Street preachers lose another round

For the second time, U.S. District Judge Tena Campbell has ruled against street preachers who want more freedom to speak against the LDS Church than Salt Lake City allows.

In a 28-page ruling Tuesday, Campbell upheld the city's speech rules limiting the places where preachers can stand and sermonize during the church's twice-annual worldwide conferences.

Attorneys for the World Wide Street Preachers' Fellowship and the five individual preachers who sued said they were "disappointed" and may appeal.

Salt Lake City Attorney Ed Rutan said the city will continue to use similar speech zones during the next LDS conference, in April.

The LDS Church declined to comment.

The case is unrelated to the American Civil Liberties Union lawsuit - before the 10th U.S. Circuit Court of Appeals - that challenges the church's Main Street Plaza.

Salt Lake City created new speech regulations based on the October 2003 conference, when two preachers who were displaying what Mormons consider sacred garments were assaulted by LDS Church members. The preachers typically fan out along the sidewalks surrounding Temple Square and the LDS Conference Center and speak out against church leaders and teachings.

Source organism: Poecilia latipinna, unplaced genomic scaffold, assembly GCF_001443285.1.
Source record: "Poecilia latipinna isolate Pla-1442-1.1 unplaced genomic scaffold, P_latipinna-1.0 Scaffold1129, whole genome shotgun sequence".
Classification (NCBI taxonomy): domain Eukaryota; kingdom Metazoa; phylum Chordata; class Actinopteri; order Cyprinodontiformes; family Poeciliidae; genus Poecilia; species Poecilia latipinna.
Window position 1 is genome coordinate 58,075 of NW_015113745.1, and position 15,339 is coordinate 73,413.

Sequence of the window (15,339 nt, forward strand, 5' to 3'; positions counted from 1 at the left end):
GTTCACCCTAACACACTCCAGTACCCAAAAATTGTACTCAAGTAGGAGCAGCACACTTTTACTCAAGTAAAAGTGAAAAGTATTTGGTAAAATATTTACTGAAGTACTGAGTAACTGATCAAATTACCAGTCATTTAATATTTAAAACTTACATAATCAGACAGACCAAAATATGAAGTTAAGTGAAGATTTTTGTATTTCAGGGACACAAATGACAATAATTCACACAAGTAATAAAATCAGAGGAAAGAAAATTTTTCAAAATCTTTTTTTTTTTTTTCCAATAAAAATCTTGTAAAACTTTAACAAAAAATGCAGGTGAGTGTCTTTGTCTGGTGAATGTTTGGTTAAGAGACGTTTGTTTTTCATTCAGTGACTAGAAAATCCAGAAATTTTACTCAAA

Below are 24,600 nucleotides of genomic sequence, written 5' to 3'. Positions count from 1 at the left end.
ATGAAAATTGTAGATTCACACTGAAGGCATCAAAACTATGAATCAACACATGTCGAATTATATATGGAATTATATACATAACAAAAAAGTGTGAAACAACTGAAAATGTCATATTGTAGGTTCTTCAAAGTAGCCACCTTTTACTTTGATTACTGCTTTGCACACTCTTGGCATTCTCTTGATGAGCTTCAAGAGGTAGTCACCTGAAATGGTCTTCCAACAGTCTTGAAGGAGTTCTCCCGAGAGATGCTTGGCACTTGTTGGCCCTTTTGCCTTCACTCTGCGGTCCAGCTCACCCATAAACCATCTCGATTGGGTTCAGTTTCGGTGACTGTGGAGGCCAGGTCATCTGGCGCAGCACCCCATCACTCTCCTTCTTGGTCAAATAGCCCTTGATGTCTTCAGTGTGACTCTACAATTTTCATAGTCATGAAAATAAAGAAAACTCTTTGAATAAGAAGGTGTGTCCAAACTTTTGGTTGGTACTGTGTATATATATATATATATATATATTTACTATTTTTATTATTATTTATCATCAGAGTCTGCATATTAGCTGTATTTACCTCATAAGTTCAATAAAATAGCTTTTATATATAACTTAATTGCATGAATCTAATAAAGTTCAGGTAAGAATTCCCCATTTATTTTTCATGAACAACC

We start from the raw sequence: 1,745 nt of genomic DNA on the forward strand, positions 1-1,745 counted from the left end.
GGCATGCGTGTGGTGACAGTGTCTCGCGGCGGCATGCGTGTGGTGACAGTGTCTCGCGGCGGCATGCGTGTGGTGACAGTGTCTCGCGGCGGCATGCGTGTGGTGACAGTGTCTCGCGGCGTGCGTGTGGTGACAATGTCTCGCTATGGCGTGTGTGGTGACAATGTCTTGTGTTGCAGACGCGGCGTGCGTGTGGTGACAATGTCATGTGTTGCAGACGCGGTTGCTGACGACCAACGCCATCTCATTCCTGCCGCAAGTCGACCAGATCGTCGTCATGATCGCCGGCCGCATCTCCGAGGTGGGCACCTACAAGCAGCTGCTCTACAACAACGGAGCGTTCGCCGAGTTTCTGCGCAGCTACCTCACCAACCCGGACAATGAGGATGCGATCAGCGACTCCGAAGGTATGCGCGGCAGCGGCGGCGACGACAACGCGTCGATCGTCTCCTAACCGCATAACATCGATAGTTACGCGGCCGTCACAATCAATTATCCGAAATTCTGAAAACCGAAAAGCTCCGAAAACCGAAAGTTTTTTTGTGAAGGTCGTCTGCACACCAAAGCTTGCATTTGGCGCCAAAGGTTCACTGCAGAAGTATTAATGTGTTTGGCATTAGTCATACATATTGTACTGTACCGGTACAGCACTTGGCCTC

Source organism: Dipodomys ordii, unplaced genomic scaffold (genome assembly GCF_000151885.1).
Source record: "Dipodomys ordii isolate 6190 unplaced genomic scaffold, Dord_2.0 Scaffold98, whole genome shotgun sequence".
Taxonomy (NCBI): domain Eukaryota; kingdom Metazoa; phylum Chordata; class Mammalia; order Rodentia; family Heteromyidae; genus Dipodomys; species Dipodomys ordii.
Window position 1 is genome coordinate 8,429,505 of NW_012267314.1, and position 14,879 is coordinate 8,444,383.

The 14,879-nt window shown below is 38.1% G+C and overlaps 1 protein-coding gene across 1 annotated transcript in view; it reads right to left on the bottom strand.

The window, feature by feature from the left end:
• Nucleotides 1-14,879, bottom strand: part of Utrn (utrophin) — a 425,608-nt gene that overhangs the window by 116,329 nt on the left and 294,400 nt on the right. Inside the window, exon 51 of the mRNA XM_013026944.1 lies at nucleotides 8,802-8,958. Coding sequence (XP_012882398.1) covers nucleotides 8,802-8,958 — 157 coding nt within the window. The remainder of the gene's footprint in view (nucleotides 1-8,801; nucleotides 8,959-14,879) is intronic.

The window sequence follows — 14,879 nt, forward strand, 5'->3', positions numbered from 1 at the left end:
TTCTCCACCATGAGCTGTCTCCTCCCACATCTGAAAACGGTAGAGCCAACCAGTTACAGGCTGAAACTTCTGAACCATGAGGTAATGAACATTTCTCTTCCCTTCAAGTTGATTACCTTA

Fearing such attacks would escalate, police devised speech zones to further separate the various camps.

The regulations are complex, allowing free-speech activities in certain portions of the North Temple sidewalks outside the Conference Center during the October and April conferences.

Preachers said their religion requires - and the Constitution allows - them to be able to stand and preach. They complained the city's rules expanded no-standing zones - which forbid anyone from standing on some parts of the sidewalk when pedestrian traffic peaks with up to 25,000 conference-goers entering the center.

Campbell stressed that the no-standing rule applies to everyone - not just the preachers - and noted that protesters are allowed to walk through those zones with conferencegoers and spread their message by speaking, carrying signs and handing out pamphlets. They just can't stand still.

Plus, she noted, they can stand in other portions of the sidewalk. Campbell said the preachers are always within 2 to 20 feet of conferencegoers. "Speech or demonstrations . . . regardless of content, were never prohibited," she wrote.

The judge used a similar analysis when she rejected the preachers' request for a temporary restraining order before the April 2004 conference.

While the World Wide Street Preachers' Fellowship argued the city developed the speech zones in collusion with the LDS Church, Campbell found no evidence of that. Rutan maintains that the church wanted the city to further restrict speech, removing protesters altogether from the sidewalks near the conference center.

The judge also rejected the preachers' argument that the city's disturbing-the-peace ordinance was too vague.